The Culverhouse College of Commerce is offering two summer programs for minority high school students.
These programs are life-changing programs where students will be meeting top level executives, professionals, and faculty. The programs are free; students only need to get to campus. Students will compete for scholarships in both programs. Students attend dynamic and exciting workshops during the day and engage in unique social activities during the evenings.
Students can apply online or print out an application.
CMAP (Culverhouse Majors Awareness Program) is a residential summer institute for exceptional students who are typically under-represented in the ever-growing University of Alabama Culverhouse College of Commerce. The program’s chief objective is to showcase the benefits of obtaining a business degree for those with communicative, strategic, or analytical talent.
CMAP exposes rising high school seniors to a world-renowned business faculty, leaders of widely-successful businesses, and the abundant amenities The University has to offer. Students will leave the program with a better understanding of the dynamic world of business and how Culverhouse can help them on their path to success.
Participants will interact on an individual basis with university professors and working professionals through a variety of presentations and experiences. The program provides an atmosphere that will challenge and stimulate the participants. Each of the business disciplines – accounting, finance, economics, marketing, management, management science, and information systems – is explored in interactive formats designed for in-depth exploration of their interests in these fields.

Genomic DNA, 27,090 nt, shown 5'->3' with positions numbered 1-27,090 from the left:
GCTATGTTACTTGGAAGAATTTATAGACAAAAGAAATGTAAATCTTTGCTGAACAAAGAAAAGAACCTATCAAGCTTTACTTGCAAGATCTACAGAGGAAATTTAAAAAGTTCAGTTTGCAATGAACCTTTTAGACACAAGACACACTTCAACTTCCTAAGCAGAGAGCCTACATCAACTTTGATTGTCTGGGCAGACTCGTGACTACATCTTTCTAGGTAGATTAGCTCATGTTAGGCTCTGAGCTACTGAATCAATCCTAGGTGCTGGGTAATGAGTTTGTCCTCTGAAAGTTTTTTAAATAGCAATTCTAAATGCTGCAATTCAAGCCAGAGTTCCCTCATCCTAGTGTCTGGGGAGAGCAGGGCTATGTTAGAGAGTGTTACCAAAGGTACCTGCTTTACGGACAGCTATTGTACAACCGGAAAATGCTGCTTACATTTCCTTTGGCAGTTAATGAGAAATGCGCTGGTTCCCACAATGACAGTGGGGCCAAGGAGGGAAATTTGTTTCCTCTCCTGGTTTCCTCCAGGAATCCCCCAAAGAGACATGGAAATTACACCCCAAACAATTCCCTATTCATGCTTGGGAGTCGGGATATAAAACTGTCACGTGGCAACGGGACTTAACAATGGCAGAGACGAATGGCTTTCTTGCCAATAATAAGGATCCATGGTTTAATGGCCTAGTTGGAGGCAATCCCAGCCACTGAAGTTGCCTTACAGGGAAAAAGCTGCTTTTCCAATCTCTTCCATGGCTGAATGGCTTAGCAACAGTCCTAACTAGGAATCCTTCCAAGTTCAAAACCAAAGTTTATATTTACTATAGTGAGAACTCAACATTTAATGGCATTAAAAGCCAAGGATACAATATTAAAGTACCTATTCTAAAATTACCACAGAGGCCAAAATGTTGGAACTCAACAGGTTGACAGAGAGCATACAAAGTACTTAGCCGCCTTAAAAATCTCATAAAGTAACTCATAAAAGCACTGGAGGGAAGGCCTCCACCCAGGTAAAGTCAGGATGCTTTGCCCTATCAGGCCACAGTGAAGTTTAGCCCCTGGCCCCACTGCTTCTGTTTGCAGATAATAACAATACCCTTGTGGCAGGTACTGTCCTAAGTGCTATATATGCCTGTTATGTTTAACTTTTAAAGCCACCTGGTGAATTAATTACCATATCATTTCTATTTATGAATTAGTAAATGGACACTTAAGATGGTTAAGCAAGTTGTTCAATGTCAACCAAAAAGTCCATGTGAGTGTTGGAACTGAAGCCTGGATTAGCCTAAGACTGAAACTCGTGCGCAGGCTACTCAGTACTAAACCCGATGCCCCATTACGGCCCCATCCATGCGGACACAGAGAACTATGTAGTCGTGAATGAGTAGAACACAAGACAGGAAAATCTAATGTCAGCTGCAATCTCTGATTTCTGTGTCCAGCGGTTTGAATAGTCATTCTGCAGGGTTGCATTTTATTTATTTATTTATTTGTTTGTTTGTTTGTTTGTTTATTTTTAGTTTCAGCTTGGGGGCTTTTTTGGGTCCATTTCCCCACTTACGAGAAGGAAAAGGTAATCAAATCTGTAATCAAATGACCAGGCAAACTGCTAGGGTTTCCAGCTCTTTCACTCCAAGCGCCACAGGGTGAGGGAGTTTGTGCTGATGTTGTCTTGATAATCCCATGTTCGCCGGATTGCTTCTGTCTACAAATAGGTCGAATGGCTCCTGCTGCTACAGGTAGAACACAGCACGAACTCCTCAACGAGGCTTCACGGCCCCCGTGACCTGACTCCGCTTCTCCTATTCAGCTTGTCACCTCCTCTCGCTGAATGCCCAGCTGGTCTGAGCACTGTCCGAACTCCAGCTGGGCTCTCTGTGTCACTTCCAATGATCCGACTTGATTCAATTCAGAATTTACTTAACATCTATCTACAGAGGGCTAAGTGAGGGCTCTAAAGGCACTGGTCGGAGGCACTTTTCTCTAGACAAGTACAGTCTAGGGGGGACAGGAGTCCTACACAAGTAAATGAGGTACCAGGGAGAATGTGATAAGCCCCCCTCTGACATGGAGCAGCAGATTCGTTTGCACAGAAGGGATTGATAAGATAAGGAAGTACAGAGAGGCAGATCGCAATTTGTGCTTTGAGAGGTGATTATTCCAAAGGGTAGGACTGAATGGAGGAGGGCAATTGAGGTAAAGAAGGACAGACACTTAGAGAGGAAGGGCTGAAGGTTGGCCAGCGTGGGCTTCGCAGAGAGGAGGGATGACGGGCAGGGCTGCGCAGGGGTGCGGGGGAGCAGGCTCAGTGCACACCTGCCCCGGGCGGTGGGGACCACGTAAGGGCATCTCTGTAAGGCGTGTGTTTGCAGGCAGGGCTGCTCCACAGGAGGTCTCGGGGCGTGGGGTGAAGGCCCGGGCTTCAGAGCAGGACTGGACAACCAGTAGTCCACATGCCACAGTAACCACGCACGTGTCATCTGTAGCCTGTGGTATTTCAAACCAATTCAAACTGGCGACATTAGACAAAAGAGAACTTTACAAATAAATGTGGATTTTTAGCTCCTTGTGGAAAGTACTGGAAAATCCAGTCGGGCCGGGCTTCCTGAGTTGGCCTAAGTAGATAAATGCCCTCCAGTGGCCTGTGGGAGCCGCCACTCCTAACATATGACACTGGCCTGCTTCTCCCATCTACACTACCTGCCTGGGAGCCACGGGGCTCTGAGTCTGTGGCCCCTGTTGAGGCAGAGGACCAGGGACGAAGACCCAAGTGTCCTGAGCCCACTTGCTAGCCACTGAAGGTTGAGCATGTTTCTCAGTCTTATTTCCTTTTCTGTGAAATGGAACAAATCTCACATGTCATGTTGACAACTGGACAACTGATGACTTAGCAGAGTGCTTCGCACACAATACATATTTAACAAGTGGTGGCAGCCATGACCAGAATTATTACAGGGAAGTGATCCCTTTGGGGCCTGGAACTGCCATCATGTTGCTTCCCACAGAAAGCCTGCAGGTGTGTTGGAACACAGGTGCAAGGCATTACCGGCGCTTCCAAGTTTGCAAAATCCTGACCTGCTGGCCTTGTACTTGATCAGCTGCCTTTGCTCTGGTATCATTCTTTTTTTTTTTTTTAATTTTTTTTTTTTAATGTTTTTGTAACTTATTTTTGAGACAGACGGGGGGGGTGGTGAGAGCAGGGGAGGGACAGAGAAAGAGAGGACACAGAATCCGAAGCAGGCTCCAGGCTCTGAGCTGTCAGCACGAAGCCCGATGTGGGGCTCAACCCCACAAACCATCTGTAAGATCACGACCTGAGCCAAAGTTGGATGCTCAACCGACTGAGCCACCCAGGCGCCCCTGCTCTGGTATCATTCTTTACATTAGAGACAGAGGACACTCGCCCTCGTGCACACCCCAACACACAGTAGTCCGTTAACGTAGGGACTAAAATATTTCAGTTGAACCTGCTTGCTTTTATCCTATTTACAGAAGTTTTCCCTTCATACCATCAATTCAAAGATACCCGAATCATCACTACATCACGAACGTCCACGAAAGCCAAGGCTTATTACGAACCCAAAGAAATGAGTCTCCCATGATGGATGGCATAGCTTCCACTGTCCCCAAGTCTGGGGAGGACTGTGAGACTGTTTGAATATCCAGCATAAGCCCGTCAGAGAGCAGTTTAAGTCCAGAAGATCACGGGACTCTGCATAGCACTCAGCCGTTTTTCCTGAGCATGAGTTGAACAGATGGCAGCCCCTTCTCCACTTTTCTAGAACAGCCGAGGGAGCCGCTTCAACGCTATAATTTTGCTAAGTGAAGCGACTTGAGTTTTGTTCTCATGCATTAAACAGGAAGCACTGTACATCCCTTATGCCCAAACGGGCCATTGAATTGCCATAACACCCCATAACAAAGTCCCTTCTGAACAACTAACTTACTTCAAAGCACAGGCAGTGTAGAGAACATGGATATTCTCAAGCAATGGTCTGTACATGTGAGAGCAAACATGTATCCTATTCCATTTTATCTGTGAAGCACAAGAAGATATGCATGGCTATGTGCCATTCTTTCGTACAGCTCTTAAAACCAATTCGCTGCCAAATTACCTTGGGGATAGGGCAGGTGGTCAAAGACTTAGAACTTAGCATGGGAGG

ACAP is a program of The National Association of Black Accountants, Center for Advancement of Minority Accountants. The primary objective of the ACAP is to increase the number of high school students from underrepresented ethnic groups that attend college and major in accounting. Through ACAP’s efforts, students receive educational enrichment experiences and the practical help needed for college preparation and a career in accounting.
ACAP began in 1980 when the National Association of Black Accountants (NABA), recognized the need for a program that would direct African-Americans and other underrepresented ethnic groups towards the accounting profession. Realizing that preparation for a professional career begins in junior and senior high school, the Seattle Chapter of NABA designed a pilot program that could mark a turning point in the academic lives of secondary students, motivating them to pursue a higher education.
ACAP revolves around a one-week summer residency program for high school students. The program introduces students to career opportunities in accounting through a carefully tailored curriculum involving local university faculty and guest lecturers from business and government.